Jimmy Joe Roche, CRIMCRAW, Installation view at Erin Cluley Gallery, 2014. Courtesy of the Artist and Erin Cluley Gallery, Photo by Kevin Todora.
Jimmy Joe Roche at Erin Cluley Gallery
Entering Jimmy Joe Roche’s show, CRIMCRAW, at the Erin Cluley Gallery, I was initially struck with the continuity in the works’ forms: organic lines creating shapes which translate into three-dimensional substance are the prevailing motif in this exhibition. However, what isn’t noticeable by casual aesthetics examination proves to be the most intriguing. There are drawings with “automatic” in their titles, stemming from the application of the word by William Burroughs and Brion Gysin to describe strategies for writing, as well as a popular strategy for drawing in the Surrealist camp; in these contexts, the word “automatic” attesting to the interest and trust in the subconscious.
Roche uses a variety of media to articulate his formal explorations including hand drawing, lithography, video, painting and computer-assisted fabrication. All media aside, the acknowledgement of the “automatic,” both in terms of the non-judged (or, pre-judgmental) intuitive movements and the calculated accuracy of computers is a compelling insight into Roche’s innate formal preferences. Speaking with Roche, he divulged that the works were not part of a singular conceptual vein; however they still present themselves as a recognizable family when viewed together. According to Roche the automatic drawings were a method used to liberate his drawing practice; he used oblique strategies to work through what he perceived to be common patterns (crutches perhaps?) in said practice. The outcomes of these exercises have attempted symmetry, and although in reality are asymmetrical, they struggle toward that solution to approach balance. By contrast, pieces like Reflected Monochrome (Black) and (White), which are machine-cut, are testaments to symmetry and dichotomy. The free-standing sculptures combine these two approaches with machined wooden forms lending structure to hand-cut and painted paper shapes which weave around and through the negative spaces of the wooden skeleton. Roche’s aesthetic solutions seem to follow a natural proclivity for symmetry. The drawings illustrate the mind’s attempt to articulate this through the body, while mechanical solutions provide the mind with precision that the body cannot. Roche uses mandala-like, totemic modes of organization which seem ritualistic in their production and the structure of persistent inquisition is evident throughout this exhibition. This said, Roche’s structural themes don’t come across as strategic or formulaic, but rather as personal impulse utilized to articulate intriguing formal assets.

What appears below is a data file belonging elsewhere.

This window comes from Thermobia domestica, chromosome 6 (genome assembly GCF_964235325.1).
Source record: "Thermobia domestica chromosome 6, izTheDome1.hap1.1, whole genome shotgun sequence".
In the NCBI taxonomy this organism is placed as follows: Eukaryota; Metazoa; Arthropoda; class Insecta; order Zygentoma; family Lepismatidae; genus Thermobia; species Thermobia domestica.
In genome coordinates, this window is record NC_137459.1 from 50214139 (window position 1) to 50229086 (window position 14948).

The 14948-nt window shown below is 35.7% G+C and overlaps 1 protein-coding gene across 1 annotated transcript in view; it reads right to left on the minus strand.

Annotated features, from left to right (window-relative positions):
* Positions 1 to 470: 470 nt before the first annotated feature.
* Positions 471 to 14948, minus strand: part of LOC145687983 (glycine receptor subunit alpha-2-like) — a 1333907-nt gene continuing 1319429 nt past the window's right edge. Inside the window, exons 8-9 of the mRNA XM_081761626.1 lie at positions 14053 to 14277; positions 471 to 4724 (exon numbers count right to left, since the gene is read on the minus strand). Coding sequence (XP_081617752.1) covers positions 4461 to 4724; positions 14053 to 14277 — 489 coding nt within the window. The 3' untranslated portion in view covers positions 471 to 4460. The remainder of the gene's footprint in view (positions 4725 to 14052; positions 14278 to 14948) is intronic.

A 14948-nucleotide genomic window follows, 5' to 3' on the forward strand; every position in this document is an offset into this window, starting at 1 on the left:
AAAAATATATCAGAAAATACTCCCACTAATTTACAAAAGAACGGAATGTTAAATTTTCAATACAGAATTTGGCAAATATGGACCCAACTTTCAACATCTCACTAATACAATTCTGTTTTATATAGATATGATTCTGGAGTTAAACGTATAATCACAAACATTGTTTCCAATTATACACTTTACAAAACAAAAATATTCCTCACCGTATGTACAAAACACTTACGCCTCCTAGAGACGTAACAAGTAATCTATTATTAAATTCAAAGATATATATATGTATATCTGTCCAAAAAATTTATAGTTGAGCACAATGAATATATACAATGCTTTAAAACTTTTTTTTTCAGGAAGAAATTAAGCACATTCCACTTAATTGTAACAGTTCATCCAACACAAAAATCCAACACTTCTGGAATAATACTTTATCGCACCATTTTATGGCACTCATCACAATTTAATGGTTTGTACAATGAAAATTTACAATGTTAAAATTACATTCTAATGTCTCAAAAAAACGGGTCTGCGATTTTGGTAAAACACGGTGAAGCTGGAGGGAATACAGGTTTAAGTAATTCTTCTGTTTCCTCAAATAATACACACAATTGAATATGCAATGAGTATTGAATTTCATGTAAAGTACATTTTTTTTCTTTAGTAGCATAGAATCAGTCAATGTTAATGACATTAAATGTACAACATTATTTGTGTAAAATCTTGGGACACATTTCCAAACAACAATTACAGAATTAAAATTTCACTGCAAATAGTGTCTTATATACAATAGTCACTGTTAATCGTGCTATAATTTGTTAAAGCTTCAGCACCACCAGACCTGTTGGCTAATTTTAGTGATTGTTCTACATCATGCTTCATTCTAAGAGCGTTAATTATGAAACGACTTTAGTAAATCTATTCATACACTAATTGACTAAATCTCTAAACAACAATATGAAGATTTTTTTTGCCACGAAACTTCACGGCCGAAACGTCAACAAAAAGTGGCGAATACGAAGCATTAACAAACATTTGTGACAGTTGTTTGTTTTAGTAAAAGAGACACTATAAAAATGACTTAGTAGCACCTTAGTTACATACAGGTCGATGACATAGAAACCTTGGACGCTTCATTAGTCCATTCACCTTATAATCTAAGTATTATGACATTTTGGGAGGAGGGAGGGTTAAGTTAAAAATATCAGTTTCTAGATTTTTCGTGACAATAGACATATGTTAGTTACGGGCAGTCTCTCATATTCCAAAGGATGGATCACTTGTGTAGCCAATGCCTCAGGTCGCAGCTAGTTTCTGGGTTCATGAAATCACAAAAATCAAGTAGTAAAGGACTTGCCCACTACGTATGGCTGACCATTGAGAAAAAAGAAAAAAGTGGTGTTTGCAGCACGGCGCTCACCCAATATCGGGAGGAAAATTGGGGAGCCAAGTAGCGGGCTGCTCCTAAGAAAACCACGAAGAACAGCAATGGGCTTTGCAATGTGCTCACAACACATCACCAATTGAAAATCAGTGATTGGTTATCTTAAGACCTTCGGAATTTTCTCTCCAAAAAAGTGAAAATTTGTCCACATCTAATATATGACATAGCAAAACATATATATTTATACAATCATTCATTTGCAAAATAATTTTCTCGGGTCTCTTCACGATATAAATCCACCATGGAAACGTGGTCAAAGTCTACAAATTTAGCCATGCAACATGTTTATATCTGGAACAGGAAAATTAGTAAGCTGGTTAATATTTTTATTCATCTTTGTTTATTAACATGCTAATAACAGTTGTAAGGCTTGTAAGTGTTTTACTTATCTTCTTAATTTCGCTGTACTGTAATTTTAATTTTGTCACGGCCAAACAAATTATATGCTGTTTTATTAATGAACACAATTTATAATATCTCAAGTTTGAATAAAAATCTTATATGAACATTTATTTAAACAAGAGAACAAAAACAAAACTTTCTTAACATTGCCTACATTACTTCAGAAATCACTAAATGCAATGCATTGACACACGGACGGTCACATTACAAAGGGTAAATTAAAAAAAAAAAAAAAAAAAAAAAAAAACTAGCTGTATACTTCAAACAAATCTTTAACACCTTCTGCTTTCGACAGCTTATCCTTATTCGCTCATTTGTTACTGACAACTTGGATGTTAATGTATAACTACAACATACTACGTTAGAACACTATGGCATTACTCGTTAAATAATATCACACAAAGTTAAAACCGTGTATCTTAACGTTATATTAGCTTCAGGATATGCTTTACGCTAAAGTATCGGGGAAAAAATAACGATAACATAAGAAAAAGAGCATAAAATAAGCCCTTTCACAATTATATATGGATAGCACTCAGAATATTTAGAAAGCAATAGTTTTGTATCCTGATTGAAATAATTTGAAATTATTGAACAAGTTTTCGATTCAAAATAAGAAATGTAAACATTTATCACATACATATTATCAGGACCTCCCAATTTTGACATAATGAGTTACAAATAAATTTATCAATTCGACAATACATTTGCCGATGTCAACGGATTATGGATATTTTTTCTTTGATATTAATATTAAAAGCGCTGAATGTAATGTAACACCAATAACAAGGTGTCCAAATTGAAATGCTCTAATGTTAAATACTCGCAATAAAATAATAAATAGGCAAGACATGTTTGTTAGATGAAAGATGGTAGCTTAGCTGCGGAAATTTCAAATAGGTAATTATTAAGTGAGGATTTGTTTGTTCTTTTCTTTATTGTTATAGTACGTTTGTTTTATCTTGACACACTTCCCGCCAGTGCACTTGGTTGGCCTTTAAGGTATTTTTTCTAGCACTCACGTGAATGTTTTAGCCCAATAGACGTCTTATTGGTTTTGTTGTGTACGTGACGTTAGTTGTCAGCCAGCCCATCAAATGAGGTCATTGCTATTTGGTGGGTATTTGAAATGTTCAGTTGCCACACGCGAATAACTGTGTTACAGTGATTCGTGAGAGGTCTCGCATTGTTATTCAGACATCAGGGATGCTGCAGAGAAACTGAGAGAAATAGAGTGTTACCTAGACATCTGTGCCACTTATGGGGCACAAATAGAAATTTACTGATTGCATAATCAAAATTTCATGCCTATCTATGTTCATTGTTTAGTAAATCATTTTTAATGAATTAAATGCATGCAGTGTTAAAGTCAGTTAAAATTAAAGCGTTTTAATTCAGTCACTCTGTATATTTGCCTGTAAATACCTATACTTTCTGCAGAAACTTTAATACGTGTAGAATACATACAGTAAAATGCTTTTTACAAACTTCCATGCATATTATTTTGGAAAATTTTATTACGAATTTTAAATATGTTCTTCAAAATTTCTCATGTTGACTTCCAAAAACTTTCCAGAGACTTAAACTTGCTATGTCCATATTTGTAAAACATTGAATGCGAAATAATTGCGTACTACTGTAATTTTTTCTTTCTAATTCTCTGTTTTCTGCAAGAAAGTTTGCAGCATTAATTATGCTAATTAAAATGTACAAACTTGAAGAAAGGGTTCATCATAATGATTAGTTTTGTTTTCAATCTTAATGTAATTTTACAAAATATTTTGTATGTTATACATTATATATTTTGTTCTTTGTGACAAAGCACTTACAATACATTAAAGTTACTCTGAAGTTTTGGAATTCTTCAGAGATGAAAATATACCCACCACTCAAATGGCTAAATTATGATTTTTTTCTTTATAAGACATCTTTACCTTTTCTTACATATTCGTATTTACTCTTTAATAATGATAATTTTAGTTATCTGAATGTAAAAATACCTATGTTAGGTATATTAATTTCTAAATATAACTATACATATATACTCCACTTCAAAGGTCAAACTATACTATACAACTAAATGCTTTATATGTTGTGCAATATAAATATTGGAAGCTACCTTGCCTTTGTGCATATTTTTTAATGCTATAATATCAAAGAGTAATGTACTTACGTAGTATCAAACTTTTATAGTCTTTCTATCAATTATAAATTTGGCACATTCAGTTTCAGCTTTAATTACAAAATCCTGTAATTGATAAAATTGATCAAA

The auxiliary component to this show is a zine, Baltimore in Dallas, which Roche curated and produced in conjunction with Erin Cluley Gallery. It’s a small-run publication placed around public places in Dallas, and consists of works by Baltimore-based artists. The included work seems to be graphic and modified-photograph. The gallery’s interest in propelling their exhibitors’ intentions beyond their own walls, and into the public sphere, is commendable; this endeavor functions well in the context of the show and reinforces the gallery’s “ongoing program of artistic public intervention.”